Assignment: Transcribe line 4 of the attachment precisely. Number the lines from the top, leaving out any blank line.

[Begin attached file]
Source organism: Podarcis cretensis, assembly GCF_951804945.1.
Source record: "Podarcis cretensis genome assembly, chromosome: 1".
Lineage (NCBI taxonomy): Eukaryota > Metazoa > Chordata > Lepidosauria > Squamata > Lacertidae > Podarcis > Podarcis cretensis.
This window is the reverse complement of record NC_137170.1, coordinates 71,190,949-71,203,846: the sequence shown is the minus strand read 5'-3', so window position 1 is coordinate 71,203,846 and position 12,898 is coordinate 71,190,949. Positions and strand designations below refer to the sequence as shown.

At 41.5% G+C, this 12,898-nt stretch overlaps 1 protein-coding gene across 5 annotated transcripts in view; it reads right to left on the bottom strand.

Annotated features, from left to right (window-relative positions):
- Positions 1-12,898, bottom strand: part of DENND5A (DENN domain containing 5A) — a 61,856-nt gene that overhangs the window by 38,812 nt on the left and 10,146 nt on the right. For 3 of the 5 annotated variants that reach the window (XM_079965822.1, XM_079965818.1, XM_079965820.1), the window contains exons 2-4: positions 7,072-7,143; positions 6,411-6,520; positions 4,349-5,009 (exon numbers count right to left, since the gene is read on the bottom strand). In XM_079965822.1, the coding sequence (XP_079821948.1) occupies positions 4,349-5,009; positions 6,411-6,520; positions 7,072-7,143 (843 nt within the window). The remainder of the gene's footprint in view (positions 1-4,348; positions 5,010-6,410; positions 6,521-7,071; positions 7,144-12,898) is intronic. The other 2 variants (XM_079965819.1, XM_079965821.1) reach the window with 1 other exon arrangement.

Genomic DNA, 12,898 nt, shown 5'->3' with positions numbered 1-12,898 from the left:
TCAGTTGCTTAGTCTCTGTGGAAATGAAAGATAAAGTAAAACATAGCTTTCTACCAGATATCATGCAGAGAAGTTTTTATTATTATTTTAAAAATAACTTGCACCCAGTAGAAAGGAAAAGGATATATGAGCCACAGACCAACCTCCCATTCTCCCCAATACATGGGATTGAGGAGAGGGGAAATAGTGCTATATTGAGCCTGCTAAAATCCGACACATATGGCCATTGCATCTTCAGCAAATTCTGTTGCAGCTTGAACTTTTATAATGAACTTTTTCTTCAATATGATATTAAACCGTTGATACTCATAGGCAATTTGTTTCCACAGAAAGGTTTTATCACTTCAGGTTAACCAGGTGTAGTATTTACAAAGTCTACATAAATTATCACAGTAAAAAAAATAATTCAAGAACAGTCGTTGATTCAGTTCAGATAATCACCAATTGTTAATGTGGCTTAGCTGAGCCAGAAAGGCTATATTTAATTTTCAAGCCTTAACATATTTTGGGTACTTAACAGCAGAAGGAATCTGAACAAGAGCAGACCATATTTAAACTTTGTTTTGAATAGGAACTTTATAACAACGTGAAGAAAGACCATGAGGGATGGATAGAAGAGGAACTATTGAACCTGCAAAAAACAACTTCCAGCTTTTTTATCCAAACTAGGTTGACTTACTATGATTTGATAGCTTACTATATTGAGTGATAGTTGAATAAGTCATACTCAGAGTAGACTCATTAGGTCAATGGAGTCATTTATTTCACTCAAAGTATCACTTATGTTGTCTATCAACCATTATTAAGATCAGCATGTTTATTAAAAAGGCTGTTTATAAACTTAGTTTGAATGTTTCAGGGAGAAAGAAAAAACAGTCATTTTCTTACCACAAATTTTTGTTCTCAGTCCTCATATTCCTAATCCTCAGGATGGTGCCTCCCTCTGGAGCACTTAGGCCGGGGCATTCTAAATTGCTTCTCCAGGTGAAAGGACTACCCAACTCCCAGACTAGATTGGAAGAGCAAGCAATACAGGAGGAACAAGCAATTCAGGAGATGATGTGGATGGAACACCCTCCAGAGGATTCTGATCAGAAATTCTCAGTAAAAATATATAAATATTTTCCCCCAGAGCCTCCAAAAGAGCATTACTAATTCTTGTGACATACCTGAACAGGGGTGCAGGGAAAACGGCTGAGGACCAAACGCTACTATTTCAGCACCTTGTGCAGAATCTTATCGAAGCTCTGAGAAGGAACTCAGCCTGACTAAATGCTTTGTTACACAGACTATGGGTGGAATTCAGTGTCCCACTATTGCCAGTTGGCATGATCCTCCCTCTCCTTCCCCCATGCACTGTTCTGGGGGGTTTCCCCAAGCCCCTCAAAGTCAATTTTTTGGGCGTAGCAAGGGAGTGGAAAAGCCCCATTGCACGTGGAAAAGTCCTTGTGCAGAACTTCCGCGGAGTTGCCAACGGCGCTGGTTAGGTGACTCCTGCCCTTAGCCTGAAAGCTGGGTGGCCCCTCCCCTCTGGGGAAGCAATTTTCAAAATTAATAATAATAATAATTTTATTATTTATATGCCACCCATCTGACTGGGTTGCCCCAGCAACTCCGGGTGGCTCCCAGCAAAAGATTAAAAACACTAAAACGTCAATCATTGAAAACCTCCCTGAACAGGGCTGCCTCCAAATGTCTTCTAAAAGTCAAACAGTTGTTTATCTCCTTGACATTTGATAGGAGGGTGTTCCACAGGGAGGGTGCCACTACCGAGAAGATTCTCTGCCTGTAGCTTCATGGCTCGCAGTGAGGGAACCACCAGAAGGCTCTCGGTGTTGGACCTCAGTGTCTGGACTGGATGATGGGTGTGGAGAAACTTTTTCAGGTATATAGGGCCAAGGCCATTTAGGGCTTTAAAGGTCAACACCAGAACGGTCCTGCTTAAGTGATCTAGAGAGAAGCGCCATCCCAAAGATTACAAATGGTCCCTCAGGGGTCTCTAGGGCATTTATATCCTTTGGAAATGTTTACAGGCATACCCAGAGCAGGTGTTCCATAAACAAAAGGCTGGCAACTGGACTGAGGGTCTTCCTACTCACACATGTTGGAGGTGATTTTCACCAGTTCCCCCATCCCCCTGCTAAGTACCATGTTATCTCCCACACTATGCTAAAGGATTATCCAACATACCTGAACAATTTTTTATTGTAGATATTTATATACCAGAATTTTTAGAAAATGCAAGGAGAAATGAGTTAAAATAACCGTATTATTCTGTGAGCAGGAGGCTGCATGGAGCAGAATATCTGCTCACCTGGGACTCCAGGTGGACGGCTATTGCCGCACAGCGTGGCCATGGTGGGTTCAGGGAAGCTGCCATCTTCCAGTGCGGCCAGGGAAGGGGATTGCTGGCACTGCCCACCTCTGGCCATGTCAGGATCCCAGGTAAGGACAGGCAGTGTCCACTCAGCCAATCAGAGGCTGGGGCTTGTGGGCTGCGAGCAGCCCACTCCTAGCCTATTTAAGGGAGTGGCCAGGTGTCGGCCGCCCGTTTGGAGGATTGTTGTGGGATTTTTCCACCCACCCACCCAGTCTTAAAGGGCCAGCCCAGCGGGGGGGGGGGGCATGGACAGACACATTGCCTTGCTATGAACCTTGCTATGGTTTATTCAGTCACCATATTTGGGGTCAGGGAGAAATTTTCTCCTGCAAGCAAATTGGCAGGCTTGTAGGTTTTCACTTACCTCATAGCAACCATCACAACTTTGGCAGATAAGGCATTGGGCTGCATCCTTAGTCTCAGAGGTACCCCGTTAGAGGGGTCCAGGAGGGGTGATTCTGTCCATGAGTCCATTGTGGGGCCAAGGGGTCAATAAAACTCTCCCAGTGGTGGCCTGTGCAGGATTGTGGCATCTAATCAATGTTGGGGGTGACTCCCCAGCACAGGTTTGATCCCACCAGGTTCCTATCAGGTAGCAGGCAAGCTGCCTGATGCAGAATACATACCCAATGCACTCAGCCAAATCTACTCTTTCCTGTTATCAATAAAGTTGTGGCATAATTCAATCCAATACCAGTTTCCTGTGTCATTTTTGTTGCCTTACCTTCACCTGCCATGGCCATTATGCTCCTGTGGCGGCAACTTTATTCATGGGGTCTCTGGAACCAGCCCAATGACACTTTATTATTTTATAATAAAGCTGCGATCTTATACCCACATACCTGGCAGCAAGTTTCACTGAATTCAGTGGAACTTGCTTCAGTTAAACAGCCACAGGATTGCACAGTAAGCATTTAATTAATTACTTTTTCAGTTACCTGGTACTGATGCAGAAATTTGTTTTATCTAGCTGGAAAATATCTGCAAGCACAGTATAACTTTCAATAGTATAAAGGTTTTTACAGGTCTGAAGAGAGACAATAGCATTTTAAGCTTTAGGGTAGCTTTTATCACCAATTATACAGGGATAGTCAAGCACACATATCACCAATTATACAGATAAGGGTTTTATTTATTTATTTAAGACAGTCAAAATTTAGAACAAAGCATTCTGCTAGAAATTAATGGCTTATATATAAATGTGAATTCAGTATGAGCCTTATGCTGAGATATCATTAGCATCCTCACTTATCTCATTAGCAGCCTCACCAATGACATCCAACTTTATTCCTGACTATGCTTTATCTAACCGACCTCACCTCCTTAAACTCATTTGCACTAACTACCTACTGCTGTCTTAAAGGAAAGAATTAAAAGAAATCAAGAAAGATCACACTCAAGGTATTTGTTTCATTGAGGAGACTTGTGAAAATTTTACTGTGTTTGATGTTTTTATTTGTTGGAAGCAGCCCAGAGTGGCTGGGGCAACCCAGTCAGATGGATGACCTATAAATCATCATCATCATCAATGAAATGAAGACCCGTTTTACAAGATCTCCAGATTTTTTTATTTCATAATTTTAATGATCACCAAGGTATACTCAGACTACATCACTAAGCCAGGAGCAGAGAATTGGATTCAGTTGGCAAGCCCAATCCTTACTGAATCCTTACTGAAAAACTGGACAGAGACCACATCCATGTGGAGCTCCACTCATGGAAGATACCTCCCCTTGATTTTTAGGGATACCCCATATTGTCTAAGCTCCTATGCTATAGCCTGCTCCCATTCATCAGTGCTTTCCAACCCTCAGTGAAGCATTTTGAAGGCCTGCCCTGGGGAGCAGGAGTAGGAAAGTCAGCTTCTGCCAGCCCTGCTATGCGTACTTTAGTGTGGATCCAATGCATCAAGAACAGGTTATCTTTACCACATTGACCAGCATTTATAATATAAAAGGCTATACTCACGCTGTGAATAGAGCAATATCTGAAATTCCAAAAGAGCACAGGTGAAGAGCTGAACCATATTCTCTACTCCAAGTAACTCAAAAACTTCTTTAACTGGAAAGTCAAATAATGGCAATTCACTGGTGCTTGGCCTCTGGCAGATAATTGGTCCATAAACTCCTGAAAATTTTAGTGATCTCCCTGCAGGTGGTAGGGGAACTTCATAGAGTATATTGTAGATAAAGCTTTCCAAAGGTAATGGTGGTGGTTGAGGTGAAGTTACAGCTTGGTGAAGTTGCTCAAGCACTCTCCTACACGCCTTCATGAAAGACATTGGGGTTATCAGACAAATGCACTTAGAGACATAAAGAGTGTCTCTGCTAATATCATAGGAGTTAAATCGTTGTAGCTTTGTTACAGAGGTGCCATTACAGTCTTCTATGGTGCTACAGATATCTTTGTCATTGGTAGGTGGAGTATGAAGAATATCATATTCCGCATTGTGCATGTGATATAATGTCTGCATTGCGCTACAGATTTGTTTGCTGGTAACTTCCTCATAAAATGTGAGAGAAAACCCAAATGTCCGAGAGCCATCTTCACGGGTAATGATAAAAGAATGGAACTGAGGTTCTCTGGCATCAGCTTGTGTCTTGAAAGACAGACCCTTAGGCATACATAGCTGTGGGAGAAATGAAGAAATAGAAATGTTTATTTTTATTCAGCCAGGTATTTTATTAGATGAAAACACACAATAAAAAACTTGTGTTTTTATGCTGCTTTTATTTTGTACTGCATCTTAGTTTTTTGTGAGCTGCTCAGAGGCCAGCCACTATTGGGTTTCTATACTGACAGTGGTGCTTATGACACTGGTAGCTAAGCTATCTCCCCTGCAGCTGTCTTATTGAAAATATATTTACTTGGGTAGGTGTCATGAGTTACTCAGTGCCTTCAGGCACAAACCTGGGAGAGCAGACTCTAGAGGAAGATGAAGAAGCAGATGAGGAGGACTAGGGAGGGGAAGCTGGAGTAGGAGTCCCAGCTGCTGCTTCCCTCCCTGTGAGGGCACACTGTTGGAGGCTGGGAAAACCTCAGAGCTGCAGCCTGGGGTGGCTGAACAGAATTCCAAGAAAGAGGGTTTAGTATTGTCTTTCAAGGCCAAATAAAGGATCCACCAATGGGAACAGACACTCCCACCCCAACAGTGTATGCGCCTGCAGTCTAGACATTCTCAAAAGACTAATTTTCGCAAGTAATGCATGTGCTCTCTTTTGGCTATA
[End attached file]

This window is the reverse complement of record NC_137170.1, coordinates 71,190,949-71,203,846: the sequence shown is the minus strand read 5'-3', so window position 1 is coordinate 71,203,846 and position 12,898 is coordinate 71,190,949. Positions and strand designations below refer to the sequence as shown.